Greater Trochanteric Pain Syndrome

  • R. Mascarenhas
  • M. Salata
  • S. J. Nho
Living reference work entry


As techniques in minimally invasive hip surgery evolve, there is increasing opportunity to treat peritrochanteric hip conditions endoscopically. The collective diagnosis of greater trochanteric pain syndrome (GTPS) includes trochanteric bursitis, gluteus medius and minimus tears, and external snapping hip syndrome (coxa saltans). Most of these conditions can be accurately diagnosed with routine history and physical examinations aided by plain radiographs, MRI, CT scans, and ultrasonography. Nonsurgical treatment is generally the first line of treatment and most conditions will improve with oral anti-inflammatories and directed physical therapy programs. Diagnostic and therapeutic injections are useful in narrowing down the diagnosis and may also provide treatment for many ailments outside the hip joint. Minimally invasive surgical interventions via endoscopy have expanded dramatically in this area and continue to grow as we further understand the treatment pathology and select appropriate patients for surgery.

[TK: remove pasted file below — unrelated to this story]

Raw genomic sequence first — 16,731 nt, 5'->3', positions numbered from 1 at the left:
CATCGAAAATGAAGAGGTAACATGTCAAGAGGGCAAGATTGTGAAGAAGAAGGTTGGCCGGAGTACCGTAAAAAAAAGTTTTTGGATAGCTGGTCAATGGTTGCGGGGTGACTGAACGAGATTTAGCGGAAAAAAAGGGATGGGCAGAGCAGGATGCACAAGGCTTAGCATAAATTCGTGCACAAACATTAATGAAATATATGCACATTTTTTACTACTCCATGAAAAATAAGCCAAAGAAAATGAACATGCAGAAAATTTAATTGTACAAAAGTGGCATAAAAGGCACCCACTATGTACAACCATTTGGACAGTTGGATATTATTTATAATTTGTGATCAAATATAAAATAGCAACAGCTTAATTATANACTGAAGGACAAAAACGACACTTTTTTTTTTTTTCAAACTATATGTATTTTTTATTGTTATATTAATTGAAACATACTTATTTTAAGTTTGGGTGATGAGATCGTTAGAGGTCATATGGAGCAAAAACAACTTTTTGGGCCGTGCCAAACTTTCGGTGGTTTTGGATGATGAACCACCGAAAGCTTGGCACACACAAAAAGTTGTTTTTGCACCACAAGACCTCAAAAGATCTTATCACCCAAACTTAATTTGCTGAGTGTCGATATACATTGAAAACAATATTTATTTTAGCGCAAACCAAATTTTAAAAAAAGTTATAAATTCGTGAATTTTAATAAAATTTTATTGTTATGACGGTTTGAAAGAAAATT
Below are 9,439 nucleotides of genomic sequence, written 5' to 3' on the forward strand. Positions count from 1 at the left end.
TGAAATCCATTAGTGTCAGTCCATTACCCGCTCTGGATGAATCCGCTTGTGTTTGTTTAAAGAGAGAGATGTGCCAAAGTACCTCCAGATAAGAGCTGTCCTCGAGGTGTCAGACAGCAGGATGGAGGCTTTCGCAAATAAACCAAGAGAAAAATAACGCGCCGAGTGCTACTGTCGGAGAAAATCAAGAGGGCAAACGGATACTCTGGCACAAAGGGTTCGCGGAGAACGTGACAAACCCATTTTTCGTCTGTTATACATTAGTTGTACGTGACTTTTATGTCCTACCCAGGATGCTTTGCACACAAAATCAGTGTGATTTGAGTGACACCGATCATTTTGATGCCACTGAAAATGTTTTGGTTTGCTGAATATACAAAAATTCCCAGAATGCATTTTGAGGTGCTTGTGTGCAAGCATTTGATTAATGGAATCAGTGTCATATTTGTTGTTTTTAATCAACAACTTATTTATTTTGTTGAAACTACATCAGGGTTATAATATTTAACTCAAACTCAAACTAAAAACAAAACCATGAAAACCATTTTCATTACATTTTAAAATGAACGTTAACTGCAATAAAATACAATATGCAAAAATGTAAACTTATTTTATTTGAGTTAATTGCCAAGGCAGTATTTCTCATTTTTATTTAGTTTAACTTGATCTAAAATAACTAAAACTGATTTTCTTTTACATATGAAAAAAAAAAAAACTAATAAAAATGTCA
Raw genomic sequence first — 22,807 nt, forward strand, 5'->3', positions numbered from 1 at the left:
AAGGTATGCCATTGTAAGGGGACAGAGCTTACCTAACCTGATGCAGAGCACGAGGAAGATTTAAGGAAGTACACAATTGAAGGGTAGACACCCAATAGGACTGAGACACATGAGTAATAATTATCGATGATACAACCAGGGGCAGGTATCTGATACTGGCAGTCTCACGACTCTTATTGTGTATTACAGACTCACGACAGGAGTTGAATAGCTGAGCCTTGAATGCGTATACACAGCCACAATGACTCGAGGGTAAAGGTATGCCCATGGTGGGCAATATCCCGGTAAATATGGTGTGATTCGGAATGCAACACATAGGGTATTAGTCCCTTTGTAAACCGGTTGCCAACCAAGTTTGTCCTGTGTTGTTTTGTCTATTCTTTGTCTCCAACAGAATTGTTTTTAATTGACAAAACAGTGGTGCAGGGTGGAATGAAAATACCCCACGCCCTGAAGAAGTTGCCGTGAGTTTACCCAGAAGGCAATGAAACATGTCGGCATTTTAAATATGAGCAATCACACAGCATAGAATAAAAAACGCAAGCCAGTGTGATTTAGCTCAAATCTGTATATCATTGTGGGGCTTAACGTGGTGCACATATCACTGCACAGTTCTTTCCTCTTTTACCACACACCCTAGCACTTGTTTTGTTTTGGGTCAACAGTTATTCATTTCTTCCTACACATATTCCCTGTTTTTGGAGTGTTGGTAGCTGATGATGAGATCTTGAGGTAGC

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Copyright information

© Springer Science+Business Media New York 2013

Authors and Affiliations

  • R. Mascarenhas
    • 1
  • M. Salata
    • 2
  • S. J. Nho
    • 1
  1. 1.
  2. 2.Midwest Orthopaedics at RushRush University Medical CenterChicagoUSA

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